I’d just asked my friend’s fiancé to describe her in three words (I’ll tell you all why in another post).
He told me. “Beautiful. Familiar. Extraordinary”
I pretty much died of romance.
When Mr K came home from work, I told him about it.
“’Familiar?’ That’s a word you’d use to describe your local Tesco’s”.
You know when you know better, but you just can’t help yourself?
Me: If you had to describe me in three words, what would they be?
Mr K: In what situation would I have to do that?
[just do it look]
Mr K: chirpy…
Mr K: and what is that word women always use to describe themselves in online dating profiles? Bubbly. Yes, bubbly.
Me: Chirpy, and bubbly? Of all the facets of my personality, you choose chirpy and bubbly? Which, by the way, mean the same thing?
Mr: And playful.
We aren’t like most couples I know. We don’t do date night. We don’t buy or make each other anniversary presents. We have very few photographs of us together (I was looking through old files to find a photograph suitable for this post, one that represented all that we mean to each other, and opened up “Kefalonia 2011”. There was one photograph in it, entitled “Goat in a tree”).
There isn’t a photograph that represents us, because marriage is a mess, really. It’s a tangled ball of wool that gets bigger and bigger over time, wool of different colours and textures and you try damn hard to unpick it, and sometimes you unknot it, and make a scarf, and feel pleased with yourself, and sometimes you mistakenly knot it even tighter and feel desperate.
I don’t have a photograph that represents our marriage, for this post. We don’t have a theme, and I can’t knit, anyway.
We got married five years ago today. I wrote an Any Other Photo after we got married, talking about how different we were. I don’t think either of us really knew what we were getting into, on that day, but that’s the point of getting married, isn’t it? You don’t know, but you hope. It’s a day of hope.
It’s easy to measure a marriage by the good days, looking through photographs. This is when we saw that sunset. This was the day we went to that place, and you wore that dress, and we saw that thing. This is the day we didn’t stop laughing. This is when you held our baby for the first time.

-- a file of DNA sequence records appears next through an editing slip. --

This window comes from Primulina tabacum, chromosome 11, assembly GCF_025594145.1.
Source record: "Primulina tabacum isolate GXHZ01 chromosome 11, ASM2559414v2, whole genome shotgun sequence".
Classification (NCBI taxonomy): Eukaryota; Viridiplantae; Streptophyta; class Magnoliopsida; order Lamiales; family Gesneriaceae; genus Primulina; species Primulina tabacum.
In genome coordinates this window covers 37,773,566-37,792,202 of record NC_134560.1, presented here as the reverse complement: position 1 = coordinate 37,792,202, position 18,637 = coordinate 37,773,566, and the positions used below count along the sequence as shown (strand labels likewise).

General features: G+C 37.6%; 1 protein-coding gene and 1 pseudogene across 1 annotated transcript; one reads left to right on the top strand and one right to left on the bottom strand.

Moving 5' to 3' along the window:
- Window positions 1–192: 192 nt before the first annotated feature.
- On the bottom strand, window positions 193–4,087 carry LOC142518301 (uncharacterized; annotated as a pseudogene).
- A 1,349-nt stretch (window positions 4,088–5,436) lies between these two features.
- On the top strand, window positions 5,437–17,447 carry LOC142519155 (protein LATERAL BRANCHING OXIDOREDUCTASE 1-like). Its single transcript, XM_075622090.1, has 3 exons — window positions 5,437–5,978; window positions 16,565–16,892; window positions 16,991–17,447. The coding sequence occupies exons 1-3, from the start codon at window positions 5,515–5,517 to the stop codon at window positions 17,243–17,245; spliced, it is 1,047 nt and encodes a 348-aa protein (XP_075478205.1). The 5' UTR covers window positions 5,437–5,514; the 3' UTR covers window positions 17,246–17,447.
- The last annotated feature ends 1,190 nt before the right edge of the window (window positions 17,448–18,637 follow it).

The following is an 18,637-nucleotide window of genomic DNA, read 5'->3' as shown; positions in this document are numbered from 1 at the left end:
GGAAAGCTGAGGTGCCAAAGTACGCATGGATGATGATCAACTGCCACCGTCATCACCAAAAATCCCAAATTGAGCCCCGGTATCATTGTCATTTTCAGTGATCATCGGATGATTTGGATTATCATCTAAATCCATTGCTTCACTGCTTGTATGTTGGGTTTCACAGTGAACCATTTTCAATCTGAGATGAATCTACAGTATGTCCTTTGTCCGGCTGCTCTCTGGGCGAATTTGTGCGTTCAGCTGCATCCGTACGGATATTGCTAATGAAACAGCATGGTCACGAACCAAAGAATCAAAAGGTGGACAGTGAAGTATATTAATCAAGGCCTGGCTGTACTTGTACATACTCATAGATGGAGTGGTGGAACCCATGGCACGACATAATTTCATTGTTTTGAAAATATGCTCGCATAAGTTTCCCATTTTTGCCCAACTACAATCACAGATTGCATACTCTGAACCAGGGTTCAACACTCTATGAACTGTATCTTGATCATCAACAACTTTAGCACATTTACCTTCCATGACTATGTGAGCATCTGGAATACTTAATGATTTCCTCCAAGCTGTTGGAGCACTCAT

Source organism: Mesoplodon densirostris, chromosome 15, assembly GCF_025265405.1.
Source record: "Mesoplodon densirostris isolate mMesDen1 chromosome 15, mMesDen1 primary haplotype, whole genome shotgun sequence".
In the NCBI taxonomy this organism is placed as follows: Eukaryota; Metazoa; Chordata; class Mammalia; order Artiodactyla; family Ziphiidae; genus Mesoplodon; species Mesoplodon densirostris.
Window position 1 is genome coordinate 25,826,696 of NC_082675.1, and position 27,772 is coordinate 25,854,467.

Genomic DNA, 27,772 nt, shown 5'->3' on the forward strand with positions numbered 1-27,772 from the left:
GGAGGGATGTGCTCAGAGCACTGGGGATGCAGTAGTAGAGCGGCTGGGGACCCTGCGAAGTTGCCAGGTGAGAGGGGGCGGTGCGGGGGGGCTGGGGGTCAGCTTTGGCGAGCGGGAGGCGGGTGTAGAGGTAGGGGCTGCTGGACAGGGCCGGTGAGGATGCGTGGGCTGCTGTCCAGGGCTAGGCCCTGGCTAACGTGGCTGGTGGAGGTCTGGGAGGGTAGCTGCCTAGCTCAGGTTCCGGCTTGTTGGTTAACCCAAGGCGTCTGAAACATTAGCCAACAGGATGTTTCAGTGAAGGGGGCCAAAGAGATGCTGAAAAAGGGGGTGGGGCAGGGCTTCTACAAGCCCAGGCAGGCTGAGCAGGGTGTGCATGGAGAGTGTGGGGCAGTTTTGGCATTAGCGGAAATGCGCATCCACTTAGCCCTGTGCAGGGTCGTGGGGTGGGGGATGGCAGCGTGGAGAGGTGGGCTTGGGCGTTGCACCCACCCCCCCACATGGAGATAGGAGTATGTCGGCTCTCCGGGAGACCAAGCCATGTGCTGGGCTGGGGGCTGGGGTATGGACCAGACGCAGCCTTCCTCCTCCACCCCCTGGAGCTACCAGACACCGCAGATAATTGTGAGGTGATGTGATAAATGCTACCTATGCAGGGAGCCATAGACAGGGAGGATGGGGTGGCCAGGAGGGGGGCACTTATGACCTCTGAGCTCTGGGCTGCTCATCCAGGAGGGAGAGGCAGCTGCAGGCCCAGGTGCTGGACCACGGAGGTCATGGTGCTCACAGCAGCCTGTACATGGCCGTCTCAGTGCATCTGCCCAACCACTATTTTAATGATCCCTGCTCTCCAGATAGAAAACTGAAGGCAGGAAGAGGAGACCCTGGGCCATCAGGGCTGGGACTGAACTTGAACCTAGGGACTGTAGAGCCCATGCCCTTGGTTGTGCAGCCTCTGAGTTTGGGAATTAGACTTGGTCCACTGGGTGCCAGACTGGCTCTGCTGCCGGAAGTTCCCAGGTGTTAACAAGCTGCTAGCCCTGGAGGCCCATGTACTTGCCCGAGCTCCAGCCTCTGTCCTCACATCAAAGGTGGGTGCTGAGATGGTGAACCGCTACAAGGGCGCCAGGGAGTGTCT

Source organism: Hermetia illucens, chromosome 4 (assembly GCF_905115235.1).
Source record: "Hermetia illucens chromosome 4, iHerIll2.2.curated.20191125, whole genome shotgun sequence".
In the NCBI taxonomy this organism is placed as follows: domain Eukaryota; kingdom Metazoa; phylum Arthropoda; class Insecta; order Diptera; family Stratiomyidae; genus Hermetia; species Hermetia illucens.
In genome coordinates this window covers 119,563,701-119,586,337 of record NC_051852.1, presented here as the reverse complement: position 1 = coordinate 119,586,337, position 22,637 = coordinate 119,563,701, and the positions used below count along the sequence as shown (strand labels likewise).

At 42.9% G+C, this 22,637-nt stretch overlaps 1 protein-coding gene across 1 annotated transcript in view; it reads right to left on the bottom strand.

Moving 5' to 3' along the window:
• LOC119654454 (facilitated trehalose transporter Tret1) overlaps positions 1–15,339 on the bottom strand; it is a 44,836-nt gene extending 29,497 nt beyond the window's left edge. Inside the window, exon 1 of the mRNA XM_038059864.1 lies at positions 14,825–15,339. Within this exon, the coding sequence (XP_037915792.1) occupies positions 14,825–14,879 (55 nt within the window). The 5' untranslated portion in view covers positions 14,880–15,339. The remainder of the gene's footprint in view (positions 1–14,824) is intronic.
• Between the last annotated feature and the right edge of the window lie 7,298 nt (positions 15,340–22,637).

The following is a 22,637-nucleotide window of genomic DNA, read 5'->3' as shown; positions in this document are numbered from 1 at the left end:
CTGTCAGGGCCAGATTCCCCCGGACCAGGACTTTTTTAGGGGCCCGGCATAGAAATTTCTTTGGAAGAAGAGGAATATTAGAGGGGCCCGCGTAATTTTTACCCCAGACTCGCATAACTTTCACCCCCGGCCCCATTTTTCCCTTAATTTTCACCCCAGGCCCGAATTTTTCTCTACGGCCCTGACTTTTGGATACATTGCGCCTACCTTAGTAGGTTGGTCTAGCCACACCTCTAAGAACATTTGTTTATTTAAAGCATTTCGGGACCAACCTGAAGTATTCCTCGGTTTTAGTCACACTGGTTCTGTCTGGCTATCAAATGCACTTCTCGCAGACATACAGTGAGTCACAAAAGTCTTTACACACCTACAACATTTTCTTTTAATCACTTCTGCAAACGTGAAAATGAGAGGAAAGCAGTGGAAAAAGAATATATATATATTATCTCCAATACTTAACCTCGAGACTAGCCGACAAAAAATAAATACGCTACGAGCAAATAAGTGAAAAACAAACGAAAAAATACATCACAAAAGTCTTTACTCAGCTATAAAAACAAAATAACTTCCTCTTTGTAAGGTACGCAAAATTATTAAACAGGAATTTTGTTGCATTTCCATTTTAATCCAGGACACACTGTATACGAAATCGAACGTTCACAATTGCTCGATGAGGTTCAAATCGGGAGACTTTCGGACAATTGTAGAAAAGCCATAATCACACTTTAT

Marriage is really about the hours in the day. It’s the working of a big grandfather clock, and it’s not made up of the chimes on the hour every hour, it’s made up of the small, seemingly insignificant, seemingly monotonous ticking. Did you remember to put the bins out? You forgot to renew the council tax. How you talk to each other when you’re both at your wits’ end with tiredness. How you pick your battles. A nod of thanks. A look that says “thanks for letting this one go”. Who’s willing to apologise first. How gracefully you win.
But, without the ticking, the clock wouldn’t do its magic, it wouldn’t measure the time.
I got married because I believed in something bigger than just me. Five years ago I chose my husband because he held a mirror up to me; because he knew what I had been, what I was, and what I wanted to be and because he never flinched from the hard conversations, even when they were the last thing I wanted to hear. He hasn’t changed, in that respect.
He’ll never tell me why he married me; his love is not made up of perfect words and of snappy quotes for blog posts. Instead, it is made up of dogged persistence, of surprising kindness, of brutal honesty, and of an uncompromising belief in us. It is a tough love, sometimes, but you don’t get to cherry pick, when it comes to love. You take it all, every part that a person can give.
Happy anniversary, Mr K.